Need knowing and acting be SSS-Safe?

Show full item record



Permalink

http://hdl.handle.net/10138/334191

Citation

Hirvelä , J & Paterson , N 2021 , ' Need knowing and acting be SSS-Safe? ' , Thought: A Journal of Philosophy , vol. 10 , no. 2 , pp. 127-134 . https://doi.org/10.1002/tht3.487

Title: Need knowing and acting be SSS-Safe?
Author: Hirvelä, Jaakko; Paterson, Niall
Contributor: University of Helsinki, Department of Philosophy, History and Art Studies
University of Helsinki, University of Bristol, UK
Date: 2021-06
Language: eng
Number of pages: 8
Belongs to series: Thought: A Journal of Philosophy
ISSN: 2161-2234
URI: http://hdl.handle.net/10138/334191
Abstract: Throughout the years, Sosa has taken different views on the safety condition on knowledge. In his early work, he endorsed the safety condition, but later retracted this view when first developing his much discussed virtue epistemology. Recently, Sosa has further developed his virtue theory with the notion of competence and has developed an accompanying, modified safety condition that he maintains is entailed by that theory: the SSS-safety condition. Sosa's view is that this condition holds on both knowledge and action, because both knowledge and action are the manifestations of competence. The SSS-safety condition, roughly, says that if S were to make an attempt at phi-ing under certain specified shape-situation pairs, holding fixed their seat, then S would phi. The argument of this paper is that this new SSS-safety condition does not hold on either knowledge or action. We argue for this conclusion by providing a principled way to generate counterexamples to the condition for both knowledge and action. The reasoning is that there can exist a non-empty symmetric difference between the sets of shape-situation pairs under which distinct agents can manifest their epistemic and pragmatic competences, and if there can exist such a symmetric difference then the SSS-safety condition fails to hold.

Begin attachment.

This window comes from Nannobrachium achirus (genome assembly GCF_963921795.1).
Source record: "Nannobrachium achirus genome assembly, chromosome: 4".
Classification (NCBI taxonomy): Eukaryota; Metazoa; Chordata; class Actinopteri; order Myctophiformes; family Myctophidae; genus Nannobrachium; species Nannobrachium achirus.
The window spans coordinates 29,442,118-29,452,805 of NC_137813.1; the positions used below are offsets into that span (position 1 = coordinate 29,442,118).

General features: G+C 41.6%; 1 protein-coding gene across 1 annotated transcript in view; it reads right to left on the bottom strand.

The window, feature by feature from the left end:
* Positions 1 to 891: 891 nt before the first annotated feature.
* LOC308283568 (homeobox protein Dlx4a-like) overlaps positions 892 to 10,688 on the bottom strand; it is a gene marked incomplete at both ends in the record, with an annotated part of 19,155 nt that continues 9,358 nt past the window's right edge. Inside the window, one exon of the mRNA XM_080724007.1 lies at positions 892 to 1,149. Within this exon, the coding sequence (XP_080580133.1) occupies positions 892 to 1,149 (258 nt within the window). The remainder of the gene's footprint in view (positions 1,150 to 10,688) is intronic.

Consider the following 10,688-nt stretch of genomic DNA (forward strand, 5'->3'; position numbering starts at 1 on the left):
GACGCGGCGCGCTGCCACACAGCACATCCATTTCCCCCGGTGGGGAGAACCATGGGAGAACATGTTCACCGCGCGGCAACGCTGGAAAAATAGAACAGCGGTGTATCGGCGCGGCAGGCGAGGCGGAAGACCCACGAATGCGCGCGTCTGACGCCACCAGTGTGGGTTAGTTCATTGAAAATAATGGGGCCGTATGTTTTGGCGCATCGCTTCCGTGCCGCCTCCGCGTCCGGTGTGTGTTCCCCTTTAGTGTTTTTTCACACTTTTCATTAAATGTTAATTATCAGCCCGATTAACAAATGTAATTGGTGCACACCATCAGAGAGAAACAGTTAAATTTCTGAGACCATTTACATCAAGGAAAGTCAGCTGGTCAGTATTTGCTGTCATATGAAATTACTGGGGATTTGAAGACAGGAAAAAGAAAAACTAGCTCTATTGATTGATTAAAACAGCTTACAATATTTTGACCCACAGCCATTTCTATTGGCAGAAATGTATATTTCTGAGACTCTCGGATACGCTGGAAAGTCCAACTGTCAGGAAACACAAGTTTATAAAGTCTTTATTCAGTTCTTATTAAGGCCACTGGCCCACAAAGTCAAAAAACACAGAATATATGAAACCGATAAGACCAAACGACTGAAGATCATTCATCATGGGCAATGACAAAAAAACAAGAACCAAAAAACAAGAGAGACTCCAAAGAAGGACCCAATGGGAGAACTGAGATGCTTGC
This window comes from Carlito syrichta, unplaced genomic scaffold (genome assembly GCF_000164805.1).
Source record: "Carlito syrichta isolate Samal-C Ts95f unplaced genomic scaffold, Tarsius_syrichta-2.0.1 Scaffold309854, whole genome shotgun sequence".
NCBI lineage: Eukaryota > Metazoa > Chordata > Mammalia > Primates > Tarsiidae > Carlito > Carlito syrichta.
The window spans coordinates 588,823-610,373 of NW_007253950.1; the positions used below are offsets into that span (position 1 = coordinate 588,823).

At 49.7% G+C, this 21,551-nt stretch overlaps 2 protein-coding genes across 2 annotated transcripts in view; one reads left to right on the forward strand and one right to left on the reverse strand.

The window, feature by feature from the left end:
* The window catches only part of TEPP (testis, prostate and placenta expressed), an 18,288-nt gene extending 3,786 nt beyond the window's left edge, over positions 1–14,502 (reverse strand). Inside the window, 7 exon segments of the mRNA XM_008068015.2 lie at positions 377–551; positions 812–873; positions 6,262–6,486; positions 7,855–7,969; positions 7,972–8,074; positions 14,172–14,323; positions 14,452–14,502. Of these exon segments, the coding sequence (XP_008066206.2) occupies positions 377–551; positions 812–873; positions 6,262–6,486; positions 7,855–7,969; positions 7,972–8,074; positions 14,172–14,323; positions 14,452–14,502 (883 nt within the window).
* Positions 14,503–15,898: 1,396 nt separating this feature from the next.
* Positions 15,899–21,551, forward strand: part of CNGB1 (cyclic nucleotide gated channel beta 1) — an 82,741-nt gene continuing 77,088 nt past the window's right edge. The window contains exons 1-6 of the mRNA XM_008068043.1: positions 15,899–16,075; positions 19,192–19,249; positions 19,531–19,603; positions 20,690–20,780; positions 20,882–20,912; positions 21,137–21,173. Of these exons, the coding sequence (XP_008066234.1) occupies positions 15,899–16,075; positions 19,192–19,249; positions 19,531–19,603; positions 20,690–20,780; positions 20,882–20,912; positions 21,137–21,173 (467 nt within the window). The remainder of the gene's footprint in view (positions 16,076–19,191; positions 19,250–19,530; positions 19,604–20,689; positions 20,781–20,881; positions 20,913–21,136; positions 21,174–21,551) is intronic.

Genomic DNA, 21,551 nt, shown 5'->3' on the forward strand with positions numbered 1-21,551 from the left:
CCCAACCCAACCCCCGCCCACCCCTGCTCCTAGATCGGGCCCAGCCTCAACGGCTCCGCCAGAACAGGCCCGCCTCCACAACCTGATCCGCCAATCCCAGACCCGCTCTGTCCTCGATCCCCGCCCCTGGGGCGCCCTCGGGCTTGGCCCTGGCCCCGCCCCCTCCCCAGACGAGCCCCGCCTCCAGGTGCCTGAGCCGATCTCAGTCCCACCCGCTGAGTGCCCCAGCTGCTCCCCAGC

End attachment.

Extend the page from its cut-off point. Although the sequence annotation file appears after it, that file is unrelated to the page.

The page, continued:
Subject: competence
dispositions
intentional action
the safety principle
virtue epistemology
611 Philosophy
Rights:


Files in this item

Total number of downloads: Loading...

Files Size Format View
tht3.487.pdf 946.7Kb PDF View/Open

This item appears in the following Collection(s)

Show full item record